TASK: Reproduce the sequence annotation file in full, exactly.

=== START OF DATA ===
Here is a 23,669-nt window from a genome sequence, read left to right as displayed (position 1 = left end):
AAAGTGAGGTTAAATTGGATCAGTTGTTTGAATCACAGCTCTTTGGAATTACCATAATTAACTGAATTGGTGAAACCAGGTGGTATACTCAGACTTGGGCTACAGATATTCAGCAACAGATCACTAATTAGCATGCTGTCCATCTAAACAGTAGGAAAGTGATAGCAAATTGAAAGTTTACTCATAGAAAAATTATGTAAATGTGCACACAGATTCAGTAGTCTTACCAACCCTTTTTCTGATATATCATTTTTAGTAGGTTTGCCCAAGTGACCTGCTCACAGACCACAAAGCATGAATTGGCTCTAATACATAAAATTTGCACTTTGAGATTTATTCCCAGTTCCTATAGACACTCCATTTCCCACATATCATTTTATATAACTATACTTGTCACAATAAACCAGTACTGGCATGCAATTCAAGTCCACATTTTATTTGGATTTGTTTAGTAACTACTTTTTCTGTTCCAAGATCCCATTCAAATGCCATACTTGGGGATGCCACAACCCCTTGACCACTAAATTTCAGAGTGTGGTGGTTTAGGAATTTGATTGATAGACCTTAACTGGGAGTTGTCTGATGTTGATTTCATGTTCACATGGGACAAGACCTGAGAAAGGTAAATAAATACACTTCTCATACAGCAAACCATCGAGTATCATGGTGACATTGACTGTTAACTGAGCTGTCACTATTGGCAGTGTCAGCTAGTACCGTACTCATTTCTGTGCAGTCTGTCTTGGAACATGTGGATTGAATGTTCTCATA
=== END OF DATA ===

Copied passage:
Here is a 23,669-nt window from a genome sequence, read left to right as displayed (position 1 = left end):
AAAGTGAGGTTAAATTGGATCAGTTGTTTGAATCACAGCTCTTTGGAATTACCATAATTAACTGAATTGGTGAAACCAGGTGGTATACTCAGACTTGGGCTACAGATATTCAGCAACAGATCACTAATTAGCATGCTGTCCATCTAAACAGTAGGAAAGTGATAGCAAATTGAAAGTTTACTCATAGAAAAATTATGTAAATGTGCACACAGATTCAGTAGTCTTACCAACCCTTTTTCTGATATATCATTTTTAGTAGGTTTGCCCAAGTGACCTGCTCACAGACCACAAAGCATGAATTGGCTCTAATACATAAAATTTGCACTTTGAGATTTATTCCCAGTTCCTATAGACACTCCATTTCCCACATATCATTTTATATAACTATACTTGTCACAATAAACCAGTACTGGCATGCAATTCAAGTCCACATTTTATTTGGATTTGTTTAGTAACTACTTTTTCTGTTCCAAGATCCCATTCAAATGCCATACTTGGGGATGCCACAACCCCTTGACCACTAAATTTCAGAGTGTGGTGGTTTAGGAATTTGATTGATAGACCTTAACTGGGAGTTGTCTGATGTTGATTTCATGTTCACATGGGACAAGACCTGAGAAAGGTAAATAAATACACTTCTCATACAGCAAACCATCGAGTATCATGGTGACATTGACTGTTAACTGAGCTGTCACTATTGGCAGTGTCAGCTAGTACCGTACTCATTTCTGTGCAGTCTGTCTTGGAACATGTGGATTGAATGTTCTCATA